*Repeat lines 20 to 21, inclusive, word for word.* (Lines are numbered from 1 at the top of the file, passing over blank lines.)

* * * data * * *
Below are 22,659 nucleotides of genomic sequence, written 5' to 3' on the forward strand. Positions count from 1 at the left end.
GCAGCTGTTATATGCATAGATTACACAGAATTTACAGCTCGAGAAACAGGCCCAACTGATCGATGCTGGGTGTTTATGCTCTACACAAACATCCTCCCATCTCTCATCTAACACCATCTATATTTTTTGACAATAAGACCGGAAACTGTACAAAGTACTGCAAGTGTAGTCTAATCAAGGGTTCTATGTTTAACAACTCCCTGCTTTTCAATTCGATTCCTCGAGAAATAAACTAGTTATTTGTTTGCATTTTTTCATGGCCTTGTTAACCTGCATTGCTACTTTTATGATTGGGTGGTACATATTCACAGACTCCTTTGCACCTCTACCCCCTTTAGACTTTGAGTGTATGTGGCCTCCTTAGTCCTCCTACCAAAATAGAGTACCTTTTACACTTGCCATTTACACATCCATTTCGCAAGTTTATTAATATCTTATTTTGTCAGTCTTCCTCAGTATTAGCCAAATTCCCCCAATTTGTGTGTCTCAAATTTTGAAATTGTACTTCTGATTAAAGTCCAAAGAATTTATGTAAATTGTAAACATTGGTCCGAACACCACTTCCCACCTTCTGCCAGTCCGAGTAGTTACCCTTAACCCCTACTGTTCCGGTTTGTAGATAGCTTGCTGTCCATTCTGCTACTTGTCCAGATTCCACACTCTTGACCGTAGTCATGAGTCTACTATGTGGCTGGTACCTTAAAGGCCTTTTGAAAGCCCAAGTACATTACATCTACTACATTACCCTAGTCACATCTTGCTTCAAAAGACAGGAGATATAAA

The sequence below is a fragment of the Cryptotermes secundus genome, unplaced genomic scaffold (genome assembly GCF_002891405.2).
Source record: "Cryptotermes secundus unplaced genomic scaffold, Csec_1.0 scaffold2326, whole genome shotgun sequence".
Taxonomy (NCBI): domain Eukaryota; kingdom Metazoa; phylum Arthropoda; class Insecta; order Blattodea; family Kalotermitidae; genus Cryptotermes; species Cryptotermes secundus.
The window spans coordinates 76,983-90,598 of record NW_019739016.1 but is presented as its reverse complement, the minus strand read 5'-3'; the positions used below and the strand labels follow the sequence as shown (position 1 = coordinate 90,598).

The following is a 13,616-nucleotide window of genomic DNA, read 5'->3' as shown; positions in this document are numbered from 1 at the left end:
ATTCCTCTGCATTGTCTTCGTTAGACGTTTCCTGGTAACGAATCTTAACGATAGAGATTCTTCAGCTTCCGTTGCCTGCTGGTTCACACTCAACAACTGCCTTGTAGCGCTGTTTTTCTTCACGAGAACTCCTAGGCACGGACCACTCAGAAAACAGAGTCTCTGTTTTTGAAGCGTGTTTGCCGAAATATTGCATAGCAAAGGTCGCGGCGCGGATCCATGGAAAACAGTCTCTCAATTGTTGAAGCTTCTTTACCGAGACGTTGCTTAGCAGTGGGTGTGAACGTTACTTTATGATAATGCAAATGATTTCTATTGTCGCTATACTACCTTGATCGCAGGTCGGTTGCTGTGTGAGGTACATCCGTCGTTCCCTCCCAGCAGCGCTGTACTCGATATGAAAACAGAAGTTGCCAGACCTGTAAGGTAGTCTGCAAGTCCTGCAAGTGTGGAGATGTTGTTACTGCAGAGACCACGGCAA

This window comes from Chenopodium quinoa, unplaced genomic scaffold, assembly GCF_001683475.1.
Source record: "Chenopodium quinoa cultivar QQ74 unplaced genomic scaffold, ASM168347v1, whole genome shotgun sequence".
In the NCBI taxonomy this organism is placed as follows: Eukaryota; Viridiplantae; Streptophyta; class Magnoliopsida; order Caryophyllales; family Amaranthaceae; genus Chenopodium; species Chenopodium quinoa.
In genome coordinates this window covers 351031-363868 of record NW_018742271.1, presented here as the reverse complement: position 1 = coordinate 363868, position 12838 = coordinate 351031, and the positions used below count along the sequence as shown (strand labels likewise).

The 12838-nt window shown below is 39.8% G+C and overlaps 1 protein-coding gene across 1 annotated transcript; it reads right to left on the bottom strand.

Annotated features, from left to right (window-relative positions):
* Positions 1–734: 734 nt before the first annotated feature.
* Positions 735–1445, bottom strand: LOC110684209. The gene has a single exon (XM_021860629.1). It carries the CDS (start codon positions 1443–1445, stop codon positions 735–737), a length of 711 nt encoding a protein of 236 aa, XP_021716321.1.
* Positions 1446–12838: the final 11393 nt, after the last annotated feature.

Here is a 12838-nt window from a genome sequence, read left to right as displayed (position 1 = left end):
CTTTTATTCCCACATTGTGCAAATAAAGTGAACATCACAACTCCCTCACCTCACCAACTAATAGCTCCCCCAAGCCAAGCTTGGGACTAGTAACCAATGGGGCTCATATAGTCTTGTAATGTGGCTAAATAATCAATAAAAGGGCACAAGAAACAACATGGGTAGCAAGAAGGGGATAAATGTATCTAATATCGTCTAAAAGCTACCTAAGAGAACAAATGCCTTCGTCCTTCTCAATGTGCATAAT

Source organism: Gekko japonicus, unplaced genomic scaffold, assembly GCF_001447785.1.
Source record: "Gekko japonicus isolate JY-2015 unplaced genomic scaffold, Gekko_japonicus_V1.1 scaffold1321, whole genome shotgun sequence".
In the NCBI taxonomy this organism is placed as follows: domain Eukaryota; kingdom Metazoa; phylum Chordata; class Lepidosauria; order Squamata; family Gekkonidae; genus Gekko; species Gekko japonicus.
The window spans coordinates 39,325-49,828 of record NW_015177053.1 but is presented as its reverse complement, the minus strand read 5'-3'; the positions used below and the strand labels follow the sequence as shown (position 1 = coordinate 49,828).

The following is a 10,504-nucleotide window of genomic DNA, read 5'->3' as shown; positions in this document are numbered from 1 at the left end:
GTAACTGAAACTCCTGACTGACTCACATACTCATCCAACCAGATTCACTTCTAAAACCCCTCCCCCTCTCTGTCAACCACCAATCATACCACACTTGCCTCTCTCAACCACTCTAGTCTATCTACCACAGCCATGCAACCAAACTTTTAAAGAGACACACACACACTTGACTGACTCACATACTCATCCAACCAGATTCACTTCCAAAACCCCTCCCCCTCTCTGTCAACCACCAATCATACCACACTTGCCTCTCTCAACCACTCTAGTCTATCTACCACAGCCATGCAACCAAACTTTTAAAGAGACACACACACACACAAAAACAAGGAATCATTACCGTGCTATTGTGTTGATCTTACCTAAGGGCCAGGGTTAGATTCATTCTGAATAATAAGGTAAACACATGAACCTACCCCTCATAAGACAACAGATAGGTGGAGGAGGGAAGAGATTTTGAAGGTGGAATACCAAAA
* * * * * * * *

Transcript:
Source organism: Gekko japonicus, unplaced genomic scaffold, assembly GCF_001447785.1.
Source record: "Gekko japonicus isolate JY-2015 unplaced genomic scaffold, Gekko_japonicus_V1.1 scaffold1321, whole genome shotgun sequence".